About this book
The perception-action cycle is the circular flow of information that takes place between the organism and its environment in the course of a sensory-guided sequence of behavior towards a goal. Each action causes changes in the environment that are analyzed bottom-up through the perceptual hierarchy and lead to the processing of further action, and top-down through the executive hierarchy toward motor effectors. These actions cause new changes that are analyzed and lead to new action, and so the cycle continues.
The Perception-Action cycle: Models, Architectures and Hardware book provides focused and easily accessible reviews of various aspects of the perception-action cycle. It is an unparalleled resource of information that will be an invaluable companion to anyone in constructing and developing models, algorithms, and hardware implementations of autonomous machines empowered with cognitive capabilities.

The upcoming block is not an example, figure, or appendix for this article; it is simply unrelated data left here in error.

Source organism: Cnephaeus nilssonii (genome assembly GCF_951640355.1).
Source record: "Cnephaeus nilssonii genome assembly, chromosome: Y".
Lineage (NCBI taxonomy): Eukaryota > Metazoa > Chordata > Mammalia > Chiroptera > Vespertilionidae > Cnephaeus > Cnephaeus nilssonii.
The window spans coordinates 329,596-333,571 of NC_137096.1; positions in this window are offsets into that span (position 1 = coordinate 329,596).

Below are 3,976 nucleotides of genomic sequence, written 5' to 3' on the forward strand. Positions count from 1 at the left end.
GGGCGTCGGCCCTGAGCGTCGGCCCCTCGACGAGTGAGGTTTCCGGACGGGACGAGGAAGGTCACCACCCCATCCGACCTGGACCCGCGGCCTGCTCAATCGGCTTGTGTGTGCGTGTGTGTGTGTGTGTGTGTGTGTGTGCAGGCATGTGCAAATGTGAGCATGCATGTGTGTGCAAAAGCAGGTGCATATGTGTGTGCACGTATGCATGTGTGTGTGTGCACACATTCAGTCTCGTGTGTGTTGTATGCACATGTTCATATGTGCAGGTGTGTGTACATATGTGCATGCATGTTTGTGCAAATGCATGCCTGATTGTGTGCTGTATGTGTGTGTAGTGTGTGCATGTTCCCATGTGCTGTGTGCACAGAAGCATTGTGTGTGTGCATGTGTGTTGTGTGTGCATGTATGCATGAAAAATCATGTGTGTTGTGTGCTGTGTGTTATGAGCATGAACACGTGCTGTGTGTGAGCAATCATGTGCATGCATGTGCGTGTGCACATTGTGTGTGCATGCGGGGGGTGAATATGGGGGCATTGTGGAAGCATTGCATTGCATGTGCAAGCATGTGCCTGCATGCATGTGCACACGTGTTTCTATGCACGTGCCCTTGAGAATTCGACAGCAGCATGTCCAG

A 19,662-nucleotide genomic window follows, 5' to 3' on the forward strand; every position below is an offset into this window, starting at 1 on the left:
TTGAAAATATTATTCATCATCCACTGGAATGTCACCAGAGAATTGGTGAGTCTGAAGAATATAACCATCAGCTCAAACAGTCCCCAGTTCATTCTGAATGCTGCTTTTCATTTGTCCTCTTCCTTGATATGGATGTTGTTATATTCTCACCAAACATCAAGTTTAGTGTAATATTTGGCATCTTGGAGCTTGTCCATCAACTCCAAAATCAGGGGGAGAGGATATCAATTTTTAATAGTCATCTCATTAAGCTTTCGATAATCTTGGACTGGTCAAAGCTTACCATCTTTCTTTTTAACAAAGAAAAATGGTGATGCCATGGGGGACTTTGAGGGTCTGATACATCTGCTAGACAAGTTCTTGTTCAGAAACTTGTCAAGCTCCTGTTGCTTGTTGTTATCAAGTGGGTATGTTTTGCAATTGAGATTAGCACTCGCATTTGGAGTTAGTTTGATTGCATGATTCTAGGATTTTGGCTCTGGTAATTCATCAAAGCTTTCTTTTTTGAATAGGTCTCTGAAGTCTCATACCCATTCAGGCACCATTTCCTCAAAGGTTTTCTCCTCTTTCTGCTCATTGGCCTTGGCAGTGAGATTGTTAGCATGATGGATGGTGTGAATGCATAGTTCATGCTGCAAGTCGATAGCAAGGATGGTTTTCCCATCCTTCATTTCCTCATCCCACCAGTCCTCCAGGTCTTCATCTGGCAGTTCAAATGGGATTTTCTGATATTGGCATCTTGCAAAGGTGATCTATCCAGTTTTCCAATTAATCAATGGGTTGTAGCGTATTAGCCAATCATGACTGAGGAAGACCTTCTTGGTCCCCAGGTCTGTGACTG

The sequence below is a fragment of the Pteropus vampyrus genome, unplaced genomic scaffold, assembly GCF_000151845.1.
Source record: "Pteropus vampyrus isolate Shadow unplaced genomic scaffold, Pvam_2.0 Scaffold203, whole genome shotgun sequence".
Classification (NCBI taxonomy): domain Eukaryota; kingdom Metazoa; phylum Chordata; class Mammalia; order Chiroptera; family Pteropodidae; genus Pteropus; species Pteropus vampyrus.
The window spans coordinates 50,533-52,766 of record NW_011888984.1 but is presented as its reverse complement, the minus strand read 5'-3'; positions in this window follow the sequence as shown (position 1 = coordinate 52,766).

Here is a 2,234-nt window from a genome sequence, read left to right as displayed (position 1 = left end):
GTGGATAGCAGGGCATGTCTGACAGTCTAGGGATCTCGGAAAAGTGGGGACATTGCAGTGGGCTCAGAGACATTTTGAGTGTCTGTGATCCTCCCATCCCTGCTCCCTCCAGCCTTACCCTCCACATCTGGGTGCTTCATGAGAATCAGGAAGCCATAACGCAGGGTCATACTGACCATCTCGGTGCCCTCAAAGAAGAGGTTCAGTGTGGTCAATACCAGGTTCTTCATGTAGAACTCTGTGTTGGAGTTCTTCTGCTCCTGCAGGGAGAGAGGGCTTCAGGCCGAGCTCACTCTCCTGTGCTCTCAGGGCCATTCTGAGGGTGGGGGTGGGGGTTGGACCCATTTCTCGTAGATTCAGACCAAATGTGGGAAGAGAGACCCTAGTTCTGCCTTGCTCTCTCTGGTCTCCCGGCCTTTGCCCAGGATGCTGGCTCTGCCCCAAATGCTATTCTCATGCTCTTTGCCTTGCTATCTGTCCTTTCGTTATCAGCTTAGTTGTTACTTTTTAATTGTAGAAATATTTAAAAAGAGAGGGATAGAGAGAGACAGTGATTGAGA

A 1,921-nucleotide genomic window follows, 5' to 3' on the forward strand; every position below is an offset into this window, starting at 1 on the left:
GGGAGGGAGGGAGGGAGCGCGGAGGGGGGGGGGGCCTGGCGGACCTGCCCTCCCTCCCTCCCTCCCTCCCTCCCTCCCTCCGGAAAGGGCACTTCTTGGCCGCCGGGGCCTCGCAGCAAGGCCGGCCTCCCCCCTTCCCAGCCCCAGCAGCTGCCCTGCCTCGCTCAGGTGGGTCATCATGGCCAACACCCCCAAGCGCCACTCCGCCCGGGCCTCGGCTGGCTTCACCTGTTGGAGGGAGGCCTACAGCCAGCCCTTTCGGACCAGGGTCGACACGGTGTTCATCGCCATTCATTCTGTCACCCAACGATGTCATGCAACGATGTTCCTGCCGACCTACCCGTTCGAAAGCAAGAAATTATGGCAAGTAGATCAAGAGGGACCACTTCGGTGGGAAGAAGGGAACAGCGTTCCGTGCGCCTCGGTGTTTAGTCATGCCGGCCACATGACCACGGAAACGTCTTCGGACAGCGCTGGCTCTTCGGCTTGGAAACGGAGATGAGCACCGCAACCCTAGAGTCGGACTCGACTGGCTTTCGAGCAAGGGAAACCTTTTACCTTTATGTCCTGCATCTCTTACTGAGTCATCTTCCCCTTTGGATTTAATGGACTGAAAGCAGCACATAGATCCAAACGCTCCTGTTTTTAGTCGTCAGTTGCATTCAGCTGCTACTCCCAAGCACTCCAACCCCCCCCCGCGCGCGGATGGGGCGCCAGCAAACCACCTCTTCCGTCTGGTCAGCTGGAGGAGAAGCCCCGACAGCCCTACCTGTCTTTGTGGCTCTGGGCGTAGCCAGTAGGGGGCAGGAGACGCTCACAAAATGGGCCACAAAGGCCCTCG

The book is divided into three main parts. In the first part, leading computational neuroscientists present brain-inspired models of perception, attention, cognitive control, decision making, conflict resolution and monitoring, knowledge representation and reasoning, learning and memory, planning and action, and consciousness grounded in experimental data. In the second part, architectures, algorithms, and systems with cognitive capabilities and minimal guidance from the brain are discussed. These architectures, algorithms, and systems are inspired by cognitive science, computer vision, robotics, information theory, machine learning, computer agents, and artificial intelligence. In the third part, the analysis, design, and implementation of hardware systems with robust cognitive abilities from the areas of mechatronics, sensing technology, sensor fusion, smart sensor networks, control rules, controllability, stability, model/knowledge representation, and reasoning are discussed.
Content Level » Research
Related subjects » Neuroscience - Signals & Communication - Theoretical Computer Science
About the Editors:
Vassilis Cutsuridis is a Senior Research Scientist at the Center for Memory and Brain at Boston University, Boston, USA.
Amir Hussain is a Reader in Computing Science in the Department of Computing Science and Mathematics at the University of Stirling, UK.
John G. Taylor is an Emeritus Distinguished Professor of Mathematics in the Department of Mathematics at King’s College, London, UK.